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Lactic acid fermentation in a recycle batch reactor using immobilized Lactobacillus casei.

Senthuran, A; Senthuran, V; Mattiasson, Bo LU and Hatti-Kaul, Rajni LU (1997) In Biotechnology and Bioengineering 55(6). p.841-853
Abstract
Lactic acid production by recycle batch fermentation using immobilized cells of Lactobacillus casei subsp. rhamnosus was studied. The culture medium was composed of whey treated with an endoprotease, and supplemented with 2.5 g/L of yeast extract and 0.18 mM Mn(2+) ions. The fermentation set-up comprised of a column packed with polyethyleneimine-coated foam glass particles, Pora-bact A, and connected with recirculation to a stirred tank reactor vessel for pH control. The immobilization of L. casei was performed simply by circulating the culture medium inoculated with the organism over the beads. At this stage, a long lag period preceded the cell growth and lactic acid production. Subsequently, for recycle batch fermentations using the... (More)
Lactic acid production by recycle batch fermentation using immobilized cells of Lactobacillus casei subsp. rhamnosus was studied. The culture medium was composed of whey treated with an endoprotease, and supplemented with 2.5 g/L of yeast extract and 0.18 mM Mn(2+) ions. The fermentation set-up comprised of a column packed with polyethyleneimine-coated foam glass particles, Pora-bact A, and connected with recirculation to a stirred tank reactor vessel for pH control. The immobilization of L. casei was performed simply by circulating the culture medium inoculated with the organism over the beads. At this stage, a long lag period preceded the cell growth and lactic acid production. Subsequently, for recycle batch fermentations using the immobilized cells, the reducing sugar concentration of the medium was increased to 100 g/L by addition of glucose. The lactic acid production started immediately after onset of fermentation and the average reactor productivity during repeated cycles was about 4.3 to 4.6 g/L . h, with complete substrate utilization and more than 90% product yield. Sugar consumption and lactate yield were maintained at the same level with increase in medium volume up to at least 10 times that of the immobilized biocatalyst. The liberation of significant amounts of cells into the medium limited the number of fermentation cycles possible in a recycle batch mode. Use of lower yeast extract concentration reduced the amount of suspended biomass without significant change in productivity, thereby also increasing the number of fermentation cycles, and even maintained the D-lactate amount at low levels. The product was recovered from the clarified and decolorized broth by ion-exchange adsorption. (c) 1997 John Wiley & Sons, Inc. Biotechnol Bioeng 55:841-853, 1997. (Less)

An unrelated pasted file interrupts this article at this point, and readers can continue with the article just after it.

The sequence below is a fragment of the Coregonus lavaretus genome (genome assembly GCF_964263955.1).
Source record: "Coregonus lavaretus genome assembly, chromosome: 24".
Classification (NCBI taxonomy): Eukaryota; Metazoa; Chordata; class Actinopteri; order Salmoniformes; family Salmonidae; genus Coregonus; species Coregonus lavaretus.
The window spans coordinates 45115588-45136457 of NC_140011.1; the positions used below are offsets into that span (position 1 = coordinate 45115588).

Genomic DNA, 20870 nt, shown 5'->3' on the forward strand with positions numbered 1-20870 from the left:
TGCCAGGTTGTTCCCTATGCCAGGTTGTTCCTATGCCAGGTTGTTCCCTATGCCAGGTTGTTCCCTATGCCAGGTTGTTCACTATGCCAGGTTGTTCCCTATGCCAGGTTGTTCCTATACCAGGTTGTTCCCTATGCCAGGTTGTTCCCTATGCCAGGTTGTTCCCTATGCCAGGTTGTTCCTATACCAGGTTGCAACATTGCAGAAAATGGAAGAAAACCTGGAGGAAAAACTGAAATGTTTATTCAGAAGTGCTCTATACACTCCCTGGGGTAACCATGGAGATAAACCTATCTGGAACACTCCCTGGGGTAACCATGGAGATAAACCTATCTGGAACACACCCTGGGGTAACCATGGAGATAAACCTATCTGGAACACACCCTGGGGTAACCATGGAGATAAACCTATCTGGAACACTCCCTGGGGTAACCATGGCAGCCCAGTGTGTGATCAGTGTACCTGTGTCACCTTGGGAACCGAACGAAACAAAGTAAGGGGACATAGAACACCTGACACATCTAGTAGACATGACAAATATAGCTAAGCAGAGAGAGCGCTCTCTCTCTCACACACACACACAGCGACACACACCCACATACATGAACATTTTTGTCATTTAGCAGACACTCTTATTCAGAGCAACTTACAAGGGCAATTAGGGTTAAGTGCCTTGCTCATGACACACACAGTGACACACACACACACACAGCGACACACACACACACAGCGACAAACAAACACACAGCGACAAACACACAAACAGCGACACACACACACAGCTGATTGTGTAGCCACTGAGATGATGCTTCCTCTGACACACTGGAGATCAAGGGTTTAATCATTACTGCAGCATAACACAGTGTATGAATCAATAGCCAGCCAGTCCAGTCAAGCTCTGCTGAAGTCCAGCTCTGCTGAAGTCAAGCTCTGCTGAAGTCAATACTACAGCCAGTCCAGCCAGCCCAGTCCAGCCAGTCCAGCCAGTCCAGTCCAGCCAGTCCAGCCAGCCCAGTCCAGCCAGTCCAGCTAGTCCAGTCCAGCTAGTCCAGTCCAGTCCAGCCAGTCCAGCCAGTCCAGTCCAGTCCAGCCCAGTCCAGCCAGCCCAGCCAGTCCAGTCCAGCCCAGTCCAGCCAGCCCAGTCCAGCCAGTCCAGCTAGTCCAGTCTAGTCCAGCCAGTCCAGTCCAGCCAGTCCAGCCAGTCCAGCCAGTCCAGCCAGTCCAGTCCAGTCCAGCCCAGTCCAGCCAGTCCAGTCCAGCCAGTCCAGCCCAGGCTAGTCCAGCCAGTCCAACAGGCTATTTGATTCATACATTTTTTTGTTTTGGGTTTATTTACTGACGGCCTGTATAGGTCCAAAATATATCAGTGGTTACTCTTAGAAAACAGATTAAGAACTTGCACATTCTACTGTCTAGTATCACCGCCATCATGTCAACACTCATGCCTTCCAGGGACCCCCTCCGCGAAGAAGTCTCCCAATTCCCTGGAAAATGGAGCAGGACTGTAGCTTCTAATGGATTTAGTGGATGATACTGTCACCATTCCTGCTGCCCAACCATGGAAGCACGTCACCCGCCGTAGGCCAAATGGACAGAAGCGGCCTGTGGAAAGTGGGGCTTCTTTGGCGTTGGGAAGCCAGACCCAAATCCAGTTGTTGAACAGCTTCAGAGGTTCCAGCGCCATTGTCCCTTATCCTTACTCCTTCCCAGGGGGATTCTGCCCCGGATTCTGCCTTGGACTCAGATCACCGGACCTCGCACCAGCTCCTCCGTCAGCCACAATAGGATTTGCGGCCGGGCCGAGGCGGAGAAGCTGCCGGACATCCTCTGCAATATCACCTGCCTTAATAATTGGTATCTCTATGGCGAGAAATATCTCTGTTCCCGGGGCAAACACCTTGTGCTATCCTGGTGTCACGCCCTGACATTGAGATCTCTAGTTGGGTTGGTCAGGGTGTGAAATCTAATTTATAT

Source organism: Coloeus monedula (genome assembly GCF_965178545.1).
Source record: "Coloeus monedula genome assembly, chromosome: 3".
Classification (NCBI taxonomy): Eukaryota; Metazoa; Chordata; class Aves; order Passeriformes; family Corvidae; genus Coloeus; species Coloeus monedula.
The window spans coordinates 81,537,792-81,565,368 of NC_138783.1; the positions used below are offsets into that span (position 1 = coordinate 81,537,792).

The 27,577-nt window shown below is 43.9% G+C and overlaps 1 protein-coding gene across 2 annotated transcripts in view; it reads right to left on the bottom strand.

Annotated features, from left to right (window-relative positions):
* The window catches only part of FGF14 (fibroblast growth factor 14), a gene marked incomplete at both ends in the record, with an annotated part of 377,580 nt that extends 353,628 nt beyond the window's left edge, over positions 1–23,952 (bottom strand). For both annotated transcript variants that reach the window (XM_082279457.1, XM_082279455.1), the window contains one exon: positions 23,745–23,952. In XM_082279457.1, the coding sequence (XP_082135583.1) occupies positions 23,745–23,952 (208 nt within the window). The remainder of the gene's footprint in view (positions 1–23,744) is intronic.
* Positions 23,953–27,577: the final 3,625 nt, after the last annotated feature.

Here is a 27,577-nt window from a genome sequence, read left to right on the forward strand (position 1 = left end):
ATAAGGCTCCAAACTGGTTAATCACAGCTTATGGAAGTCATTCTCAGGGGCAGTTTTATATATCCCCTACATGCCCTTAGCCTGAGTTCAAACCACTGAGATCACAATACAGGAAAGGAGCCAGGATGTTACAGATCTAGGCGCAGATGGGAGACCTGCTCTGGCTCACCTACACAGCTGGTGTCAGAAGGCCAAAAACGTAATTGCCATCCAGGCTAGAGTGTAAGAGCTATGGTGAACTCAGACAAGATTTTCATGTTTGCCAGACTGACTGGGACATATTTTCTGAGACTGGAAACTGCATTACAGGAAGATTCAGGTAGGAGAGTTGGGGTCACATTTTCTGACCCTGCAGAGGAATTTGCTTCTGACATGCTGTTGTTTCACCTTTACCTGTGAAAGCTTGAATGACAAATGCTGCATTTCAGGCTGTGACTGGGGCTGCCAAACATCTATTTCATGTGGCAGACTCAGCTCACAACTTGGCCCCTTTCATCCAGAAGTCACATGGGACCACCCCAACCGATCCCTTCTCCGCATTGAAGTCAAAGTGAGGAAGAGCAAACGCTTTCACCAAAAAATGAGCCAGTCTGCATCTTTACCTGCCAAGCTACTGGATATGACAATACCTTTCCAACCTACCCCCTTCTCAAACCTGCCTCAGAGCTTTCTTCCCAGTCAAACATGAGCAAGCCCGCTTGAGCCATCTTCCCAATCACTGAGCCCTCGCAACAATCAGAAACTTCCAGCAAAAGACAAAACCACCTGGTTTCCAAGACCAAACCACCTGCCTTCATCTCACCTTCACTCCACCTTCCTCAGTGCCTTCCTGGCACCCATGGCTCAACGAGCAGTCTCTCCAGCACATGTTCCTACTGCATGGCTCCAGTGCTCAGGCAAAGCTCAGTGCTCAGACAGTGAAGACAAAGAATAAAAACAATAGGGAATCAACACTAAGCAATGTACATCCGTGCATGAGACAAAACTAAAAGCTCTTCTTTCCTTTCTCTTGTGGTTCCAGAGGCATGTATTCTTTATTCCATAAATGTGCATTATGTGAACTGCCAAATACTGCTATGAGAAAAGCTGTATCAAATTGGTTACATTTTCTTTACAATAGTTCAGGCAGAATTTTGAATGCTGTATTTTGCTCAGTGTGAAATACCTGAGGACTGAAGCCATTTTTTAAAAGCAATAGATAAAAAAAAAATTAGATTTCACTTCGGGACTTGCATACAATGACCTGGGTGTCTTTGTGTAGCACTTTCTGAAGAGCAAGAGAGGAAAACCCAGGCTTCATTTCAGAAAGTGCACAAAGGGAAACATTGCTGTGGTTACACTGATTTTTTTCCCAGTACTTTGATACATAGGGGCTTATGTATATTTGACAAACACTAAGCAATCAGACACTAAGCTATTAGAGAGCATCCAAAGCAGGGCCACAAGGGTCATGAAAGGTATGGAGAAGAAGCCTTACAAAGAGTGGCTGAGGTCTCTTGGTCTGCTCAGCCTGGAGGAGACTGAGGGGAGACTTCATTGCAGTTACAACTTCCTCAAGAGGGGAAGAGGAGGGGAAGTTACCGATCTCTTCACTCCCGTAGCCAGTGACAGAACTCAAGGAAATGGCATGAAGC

Please use this url to cite or link to this publication:
author
organization
publishing date
type
Contribution to journal
publication status
published
subject
keywords